When Michael McDonald joined The Doobie Brothers in 1975, after the departure of Tom Johnston, it significantly changed their sound. Their more straight forward R&B infused rock style was replaced by a more soul based rock sound. This was in part because of the difference in Johnston’s and McDonald’s vocal and songwriting styles and in part because McDonald played keyboards. The Doobies hardly ever used keyboards on their first five albums.
The Doobie Brothers never intended to use that name permanently. Based on one of their activities in addition to making music, they adopted it after a friend jokingly suggested it. The band thought it was a stupid name, but could never agree on anything else. When you consider that before recording their first album, they once performed under the name Pud, it’s probably a good thing they stuck with The Doobie Brothers.
I picked up “Desolation Angels” when it first came out in 1979. It was the spring of my senior year in high school.
I was always drawn to Bad Company’s hard rock, blues based, soulful style of rock, yet for some reason I had always bought an album by some other artist when I went to Peaches or Harmony House, the two biggest record stores in Detroit at that time. When I first heard the song “Rock and Roll Fantasy” on the radio after school, I knew this was the next record I was going to buy.
I have many fond memories from high school and many that back then I thought I couldn’t forget too soon. As time went on I realized that the bad wasn’t nearly as extreme as I had perceived it to be. It was the good times with my closest friends that mattered. I don’t know why, but I will always associate those good times with “Desolation Angels”.
If I’m feeling down or anxious or even angry, this is one of those albums that can reel me in and make me remember what was important and made a difference in my life back then. The friends I had. The friends I am blessed to still have in my life today. There are more miles in between than there were back then, but we are still always there for each other. Until the end of my memories, they will always be the Desolation Angels that rescued me.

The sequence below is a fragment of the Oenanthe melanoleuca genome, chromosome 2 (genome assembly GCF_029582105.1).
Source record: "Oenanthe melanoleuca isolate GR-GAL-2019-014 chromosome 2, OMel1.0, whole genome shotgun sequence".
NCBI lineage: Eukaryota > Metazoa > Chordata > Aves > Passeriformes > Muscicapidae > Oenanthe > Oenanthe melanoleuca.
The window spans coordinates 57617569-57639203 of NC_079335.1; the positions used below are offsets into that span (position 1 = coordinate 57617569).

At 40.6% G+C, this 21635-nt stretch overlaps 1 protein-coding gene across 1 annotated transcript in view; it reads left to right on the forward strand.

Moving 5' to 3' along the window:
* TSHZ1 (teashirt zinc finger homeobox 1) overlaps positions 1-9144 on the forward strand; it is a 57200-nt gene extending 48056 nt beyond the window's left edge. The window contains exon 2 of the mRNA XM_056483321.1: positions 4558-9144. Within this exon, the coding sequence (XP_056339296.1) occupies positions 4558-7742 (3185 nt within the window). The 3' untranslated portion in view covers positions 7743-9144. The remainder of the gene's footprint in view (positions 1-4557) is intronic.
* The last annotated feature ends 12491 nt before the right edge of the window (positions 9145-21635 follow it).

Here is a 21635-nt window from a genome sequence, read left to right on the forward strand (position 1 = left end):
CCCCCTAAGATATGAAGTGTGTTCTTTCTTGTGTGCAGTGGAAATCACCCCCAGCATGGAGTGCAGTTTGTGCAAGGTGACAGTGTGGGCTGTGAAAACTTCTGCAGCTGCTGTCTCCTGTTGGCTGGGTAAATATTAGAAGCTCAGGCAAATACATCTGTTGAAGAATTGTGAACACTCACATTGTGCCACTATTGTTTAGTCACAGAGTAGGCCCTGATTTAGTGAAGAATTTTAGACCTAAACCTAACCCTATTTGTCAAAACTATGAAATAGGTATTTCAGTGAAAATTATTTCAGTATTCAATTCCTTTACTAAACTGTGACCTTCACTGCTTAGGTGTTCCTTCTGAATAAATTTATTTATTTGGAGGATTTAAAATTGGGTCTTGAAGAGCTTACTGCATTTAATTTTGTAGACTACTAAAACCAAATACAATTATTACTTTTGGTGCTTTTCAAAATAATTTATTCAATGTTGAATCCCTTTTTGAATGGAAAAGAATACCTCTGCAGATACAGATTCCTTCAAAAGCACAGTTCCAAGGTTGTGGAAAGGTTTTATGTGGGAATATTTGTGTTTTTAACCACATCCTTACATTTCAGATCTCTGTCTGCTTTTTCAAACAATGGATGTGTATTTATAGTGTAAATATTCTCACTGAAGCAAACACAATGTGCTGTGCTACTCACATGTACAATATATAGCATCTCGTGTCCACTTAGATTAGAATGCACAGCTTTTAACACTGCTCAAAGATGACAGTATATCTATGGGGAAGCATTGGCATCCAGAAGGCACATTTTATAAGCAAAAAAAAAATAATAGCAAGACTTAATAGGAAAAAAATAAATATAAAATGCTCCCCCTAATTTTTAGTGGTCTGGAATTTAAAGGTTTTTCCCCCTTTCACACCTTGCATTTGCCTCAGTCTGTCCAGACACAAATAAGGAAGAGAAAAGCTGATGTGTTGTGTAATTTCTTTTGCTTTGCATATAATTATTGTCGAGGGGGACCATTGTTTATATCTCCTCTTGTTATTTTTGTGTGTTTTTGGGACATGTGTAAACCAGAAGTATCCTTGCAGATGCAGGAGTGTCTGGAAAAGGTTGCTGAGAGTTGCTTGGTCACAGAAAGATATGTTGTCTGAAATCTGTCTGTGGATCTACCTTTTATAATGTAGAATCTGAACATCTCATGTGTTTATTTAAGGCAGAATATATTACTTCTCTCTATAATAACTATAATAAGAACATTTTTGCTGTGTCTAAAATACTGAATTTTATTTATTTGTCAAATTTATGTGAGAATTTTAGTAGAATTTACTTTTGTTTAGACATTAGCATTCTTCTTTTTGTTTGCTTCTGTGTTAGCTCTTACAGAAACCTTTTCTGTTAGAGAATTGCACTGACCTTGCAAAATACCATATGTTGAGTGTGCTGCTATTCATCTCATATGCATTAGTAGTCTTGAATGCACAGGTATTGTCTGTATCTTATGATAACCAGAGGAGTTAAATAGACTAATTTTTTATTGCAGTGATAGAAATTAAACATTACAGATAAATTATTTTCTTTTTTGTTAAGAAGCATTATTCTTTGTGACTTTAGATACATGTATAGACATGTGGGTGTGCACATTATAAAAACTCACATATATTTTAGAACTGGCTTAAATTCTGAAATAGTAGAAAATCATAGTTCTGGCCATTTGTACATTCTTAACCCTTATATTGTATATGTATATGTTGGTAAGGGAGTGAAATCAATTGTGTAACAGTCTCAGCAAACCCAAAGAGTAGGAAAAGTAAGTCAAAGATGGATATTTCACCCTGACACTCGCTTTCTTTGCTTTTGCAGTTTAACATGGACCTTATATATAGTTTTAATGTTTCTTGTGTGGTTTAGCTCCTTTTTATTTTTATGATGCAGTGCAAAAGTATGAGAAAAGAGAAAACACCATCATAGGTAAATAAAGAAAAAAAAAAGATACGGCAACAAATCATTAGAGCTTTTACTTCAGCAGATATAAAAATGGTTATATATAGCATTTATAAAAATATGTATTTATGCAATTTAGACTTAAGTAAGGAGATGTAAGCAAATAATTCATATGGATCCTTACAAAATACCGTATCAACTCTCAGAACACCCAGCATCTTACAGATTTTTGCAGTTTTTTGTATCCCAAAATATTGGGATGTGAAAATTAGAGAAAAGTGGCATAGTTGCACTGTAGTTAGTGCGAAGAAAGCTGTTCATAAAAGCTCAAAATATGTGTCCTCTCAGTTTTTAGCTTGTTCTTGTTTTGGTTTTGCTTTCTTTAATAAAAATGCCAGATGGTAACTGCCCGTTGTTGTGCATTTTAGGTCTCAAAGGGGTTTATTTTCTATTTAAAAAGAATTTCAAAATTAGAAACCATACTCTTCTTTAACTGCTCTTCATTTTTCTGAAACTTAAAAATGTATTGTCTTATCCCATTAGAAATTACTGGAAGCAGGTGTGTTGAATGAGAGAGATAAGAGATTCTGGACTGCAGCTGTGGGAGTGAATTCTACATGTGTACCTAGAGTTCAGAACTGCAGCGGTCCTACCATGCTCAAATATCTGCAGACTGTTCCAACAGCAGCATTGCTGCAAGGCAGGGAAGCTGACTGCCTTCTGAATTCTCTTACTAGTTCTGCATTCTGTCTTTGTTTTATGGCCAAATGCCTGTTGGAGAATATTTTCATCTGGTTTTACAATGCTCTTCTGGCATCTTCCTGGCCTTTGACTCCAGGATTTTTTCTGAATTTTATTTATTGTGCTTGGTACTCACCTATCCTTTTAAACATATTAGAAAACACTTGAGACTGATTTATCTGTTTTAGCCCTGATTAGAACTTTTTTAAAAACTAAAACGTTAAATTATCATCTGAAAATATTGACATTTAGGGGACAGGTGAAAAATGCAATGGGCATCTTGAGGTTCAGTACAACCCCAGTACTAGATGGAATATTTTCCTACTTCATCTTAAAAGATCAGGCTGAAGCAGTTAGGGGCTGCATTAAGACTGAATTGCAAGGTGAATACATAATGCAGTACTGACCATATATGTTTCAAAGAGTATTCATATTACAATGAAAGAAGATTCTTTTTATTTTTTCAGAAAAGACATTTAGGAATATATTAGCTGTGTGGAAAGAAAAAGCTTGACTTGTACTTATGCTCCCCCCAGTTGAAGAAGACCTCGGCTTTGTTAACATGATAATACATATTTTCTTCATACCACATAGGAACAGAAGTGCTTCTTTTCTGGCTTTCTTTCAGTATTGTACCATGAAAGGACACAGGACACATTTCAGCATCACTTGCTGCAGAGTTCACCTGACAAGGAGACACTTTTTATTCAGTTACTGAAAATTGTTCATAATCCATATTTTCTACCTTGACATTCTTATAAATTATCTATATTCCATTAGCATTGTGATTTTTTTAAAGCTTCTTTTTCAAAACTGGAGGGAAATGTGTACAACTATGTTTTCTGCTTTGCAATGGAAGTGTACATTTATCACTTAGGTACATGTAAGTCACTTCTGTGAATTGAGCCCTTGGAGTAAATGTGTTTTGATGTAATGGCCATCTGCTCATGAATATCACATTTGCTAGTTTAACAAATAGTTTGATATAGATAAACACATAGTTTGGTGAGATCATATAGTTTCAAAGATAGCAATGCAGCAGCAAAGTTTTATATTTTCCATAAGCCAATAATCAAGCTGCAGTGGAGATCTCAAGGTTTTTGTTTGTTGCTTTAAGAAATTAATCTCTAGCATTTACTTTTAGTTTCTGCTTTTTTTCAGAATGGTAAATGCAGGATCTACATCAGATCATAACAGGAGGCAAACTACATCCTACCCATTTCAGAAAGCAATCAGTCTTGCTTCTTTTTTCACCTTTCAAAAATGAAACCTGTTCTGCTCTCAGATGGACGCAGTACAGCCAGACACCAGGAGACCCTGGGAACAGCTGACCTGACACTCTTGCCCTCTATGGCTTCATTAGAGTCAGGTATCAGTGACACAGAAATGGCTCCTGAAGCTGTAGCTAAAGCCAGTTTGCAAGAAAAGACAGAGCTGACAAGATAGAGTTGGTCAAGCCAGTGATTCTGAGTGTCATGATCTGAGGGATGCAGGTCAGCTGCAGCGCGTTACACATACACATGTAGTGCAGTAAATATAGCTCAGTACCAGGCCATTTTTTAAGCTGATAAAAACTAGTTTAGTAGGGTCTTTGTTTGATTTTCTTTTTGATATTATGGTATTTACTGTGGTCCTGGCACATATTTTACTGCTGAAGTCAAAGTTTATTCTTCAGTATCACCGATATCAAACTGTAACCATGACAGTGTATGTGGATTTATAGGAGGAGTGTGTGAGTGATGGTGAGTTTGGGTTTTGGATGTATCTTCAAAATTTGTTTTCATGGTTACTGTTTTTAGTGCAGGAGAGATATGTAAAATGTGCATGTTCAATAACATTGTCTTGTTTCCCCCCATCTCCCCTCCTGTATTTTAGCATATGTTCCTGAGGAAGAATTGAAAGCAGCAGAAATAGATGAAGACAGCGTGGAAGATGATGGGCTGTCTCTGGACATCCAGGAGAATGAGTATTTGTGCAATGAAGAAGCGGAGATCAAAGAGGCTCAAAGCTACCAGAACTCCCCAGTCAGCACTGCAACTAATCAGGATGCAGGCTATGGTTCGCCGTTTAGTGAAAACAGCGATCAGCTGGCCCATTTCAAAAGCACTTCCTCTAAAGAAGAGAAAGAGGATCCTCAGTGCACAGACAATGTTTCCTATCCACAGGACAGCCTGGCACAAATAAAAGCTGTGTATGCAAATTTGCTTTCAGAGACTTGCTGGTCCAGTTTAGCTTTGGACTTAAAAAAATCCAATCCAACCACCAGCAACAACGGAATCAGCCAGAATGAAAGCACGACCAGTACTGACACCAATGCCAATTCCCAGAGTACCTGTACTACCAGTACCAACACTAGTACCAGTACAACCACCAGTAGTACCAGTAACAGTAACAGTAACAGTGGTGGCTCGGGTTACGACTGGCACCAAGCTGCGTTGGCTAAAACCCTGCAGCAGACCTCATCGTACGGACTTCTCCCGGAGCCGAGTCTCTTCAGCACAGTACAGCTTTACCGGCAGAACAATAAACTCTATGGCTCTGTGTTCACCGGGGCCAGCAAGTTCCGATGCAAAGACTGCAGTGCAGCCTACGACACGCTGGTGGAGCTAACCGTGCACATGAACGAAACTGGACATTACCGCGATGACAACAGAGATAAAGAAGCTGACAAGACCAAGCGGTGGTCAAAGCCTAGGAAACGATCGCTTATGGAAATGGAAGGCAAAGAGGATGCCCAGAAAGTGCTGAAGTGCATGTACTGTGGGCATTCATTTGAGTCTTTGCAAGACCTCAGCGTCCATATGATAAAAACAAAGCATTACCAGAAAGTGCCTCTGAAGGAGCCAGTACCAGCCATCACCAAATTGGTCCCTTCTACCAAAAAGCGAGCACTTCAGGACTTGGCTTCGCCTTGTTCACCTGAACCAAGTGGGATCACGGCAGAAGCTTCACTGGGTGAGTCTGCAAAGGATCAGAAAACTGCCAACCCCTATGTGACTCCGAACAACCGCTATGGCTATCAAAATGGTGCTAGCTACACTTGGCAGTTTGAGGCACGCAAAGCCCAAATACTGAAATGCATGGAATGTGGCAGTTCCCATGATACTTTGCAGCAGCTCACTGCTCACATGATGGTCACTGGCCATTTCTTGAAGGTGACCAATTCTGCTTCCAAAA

Maybe I’m taking the risk of being too sentimental here, but who cares? Right now, I want to Take the Time to tell them (and they know who they are) that they were, and will always be, part of my Rock and Roll Fantasy.
YOU GUYS ROCK!
Florence Welch has one of the most immediately identifiable voices in popular music today. She is also an incredible songwriter. With its somewhat stripped down production, Florence and the Machine’s latest album, “High as Hope” focuses on both to create what is one of the best new albums released in 2018.
The songs on “High as Hope” revolve thematically around the end of love. That thought is so ingrained throughout the lyrics of the songs here that “The End of Love” was originally considered for the title of the record. That subject may sound like the making of a somber, even downtrodden record, but it’s really not. As the album’s chosen title implies, the overall focus is the hope that comes after the hunger for love is washed away. Even though there is an aire of sadness here and there, the songs on “High as Hope” purvey an upbeat feeling of acceptance, comfort, and self reliance. This is all beautifully delivered with the perfect pairing of the music to the lyrics…and of course, the confidence exhumed by Florence Welch’s wonderfully powerful voice.